You can try out your own knowledge. Consider the following scenario: 

An employee (in the United States) is accused of dishonesty. The supervisor knows that this employee is not dishonest but fires him anyway because she dislikes the employee personally. The employee’s job performance has been satisfactory.

Is this termination legal or illegal? Did you say "illegal"? If you did, you're not alone, but you're WRONG. Except for a minority of workers (those covered by a union contract with unjust dismissal protections or similar civil service protections, or those working in Montana where this is an unjust dismissal law), this termination would be legal because of employment-at-will. But Pauline Kim found that over 90% people think this is illegal (“Bargaining with Imperfect Information: A Study of Worker Perceptions of Legal Protection in an At-Will World,” Cornell Law Review, 1997). Other research also finds high rates of employee ignorance about workplace law violations and how to remedy them (e.g., Alexander and Prasad, “Bottom-Up Workplace Law Enforcement: An Empirical Analysis,” Indiana Law Journal, 2014).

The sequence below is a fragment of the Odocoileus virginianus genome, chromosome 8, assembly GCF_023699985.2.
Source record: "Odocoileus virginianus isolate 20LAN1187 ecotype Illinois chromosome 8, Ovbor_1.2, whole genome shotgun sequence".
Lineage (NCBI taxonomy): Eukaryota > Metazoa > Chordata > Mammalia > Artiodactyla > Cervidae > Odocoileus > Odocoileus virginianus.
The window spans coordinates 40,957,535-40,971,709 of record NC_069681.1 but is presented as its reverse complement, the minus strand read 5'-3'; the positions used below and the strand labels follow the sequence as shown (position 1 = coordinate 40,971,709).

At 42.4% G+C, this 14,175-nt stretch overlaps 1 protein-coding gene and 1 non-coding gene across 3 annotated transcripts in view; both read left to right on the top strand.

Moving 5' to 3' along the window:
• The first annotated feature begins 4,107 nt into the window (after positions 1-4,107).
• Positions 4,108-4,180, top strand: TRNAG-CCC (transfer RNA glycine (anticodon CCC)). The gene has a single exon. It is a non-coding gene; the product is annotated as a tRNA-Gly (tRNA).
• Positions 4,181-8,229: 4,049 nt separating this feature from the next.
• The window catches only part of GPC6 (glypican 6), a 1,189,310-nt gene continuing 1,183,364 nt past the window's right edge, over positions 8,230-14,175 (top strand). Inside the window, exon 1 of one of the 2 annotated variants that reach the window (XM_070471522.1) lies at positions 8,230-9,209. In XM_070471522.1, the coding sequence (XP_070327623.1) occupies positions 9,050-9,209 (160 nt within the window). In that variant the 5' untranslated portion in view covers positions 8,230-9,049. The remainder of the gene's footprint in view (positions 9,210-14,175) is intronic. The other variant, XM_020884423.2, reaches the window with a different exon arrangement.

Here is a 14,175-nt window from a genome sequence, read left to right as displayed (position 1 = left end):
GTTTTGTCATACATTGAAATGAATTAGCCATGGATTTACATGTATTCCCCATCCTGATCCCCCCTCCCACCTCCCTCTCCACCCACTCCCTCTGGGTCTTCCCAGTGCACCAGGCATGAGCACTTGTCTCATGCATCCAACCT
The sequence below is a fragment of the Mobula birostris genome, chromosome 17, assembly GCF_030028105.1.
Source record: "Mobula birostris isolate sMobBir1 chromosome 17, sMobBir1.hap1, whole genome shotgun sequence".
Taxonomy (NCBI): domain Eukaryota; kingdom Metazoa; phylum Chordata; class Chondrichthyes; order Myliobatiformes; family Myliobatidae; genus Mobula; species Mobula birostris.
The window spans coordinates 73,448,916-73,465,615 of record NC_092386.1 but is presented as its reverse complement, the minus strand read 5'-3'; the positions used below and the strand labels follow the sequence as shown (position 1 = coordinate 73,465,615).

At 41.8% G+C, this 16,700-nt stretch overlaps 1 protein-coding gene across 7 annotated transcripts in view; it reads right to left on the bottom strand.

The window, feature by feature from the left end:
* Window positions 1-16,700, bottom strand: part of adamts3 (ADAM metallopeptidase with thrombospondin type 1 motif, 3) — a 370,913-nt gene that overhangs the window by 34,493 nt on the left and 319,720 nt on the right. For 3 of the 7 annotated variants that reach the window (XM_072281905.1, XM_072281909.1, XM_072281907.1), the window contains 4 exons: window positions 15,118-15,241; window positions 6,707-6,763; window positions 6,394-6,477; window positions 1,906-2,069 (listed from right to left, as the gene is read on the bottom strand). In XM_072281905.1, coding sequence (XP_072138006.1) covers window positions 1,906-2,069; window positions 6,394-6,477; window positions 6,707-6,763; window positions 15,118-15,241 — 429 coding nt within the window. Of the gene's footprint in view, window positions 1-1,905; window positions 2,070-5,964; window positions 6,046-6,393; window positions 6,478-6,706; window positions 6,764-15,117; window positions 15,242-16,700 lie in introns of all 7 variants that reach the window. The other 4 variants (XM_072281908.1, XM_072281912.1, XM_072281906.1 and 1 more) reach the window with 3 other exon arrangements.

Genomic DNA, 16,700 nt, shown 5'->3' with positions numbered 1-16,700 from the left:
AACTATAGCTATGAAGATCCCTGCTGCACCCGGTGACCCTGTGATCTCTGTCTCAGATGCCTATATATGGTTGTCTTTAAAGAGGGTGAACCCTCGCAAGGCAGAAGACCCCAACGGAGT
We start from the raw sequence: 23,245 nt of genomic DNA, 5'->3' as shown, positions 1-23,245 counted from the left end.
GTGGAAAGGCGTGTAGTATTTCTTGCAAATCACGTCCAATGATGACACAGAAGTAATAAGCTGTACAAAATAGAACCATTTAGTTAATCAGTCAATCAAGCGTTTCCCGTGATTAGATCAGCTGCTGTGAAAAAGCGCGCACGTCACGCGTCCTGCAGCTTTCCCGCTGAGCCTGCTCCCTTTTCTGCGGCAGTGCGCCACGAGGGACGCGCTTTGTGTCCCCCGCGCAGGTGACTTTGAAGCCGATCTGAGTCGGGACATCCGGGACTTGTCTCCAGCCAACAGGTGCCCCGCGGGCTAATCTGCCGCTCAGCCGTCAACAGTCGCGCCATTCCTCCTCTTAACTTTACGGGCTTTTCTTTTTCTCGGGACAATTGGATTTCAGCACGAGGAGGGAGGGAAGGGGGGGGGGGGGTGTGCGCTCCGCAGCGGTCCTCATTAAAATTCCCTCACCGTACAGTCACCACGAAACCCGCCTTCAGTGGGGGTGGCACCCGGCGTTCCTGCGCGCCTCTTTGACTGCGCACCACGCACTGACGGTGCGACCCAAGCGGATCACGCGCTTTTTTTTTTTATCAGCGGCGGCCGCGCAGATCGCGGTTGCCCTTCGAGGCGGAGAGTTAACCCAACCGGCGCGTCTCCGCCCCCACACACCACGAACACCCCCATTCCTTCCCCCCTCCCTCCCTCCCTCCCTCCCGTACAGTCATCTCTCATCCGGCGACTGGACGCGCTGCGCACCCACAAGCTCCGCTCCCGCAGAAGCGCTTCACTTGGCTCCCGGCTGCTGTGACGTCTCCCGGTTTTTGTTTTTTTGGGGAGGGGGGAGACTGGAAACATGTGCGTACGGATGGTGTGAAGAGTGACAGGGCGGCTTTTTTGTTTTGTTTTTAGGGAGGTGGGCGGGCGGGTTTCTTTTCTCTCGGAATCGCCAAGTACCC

Why is this lack of understanding such a problem? Because our laissez-faire labor market is premised on fully informed workers making wise choices such that the employment relationship is an equal one among consenting parties. When workers lack a true understanding of what they are signing up for, then the employment relationship looks more like an unequal one in which workers are disadvantaged, if not exploited. Steve Befort and I have therefore argued that U.S. employers should be required to provide a written statement to all employees disclosing all terms and conditions of employment, including being subject to employment-at-will (Befort and Budd, Invisible Hands, Invisible Objectives: Bringing Workplace Law and Public Policy Into Focus, 2009). By itself, this might not change the actual terms and conditions of employment, but it would at least paint a truer picture of what workers are signing up for. 

It must also be said that another pictures emerges from the Sinclair Broadcasting mandate and from research on non-compete agreements--namely, workers lacking options which would allow them to refuse to sign these contracts. Fighting the myth that workers know what they are signing up for and creating ways to facilitate a better understanding of the true nature of the employment relationship probably won’t solve this imbalance, but it’s a good place to start.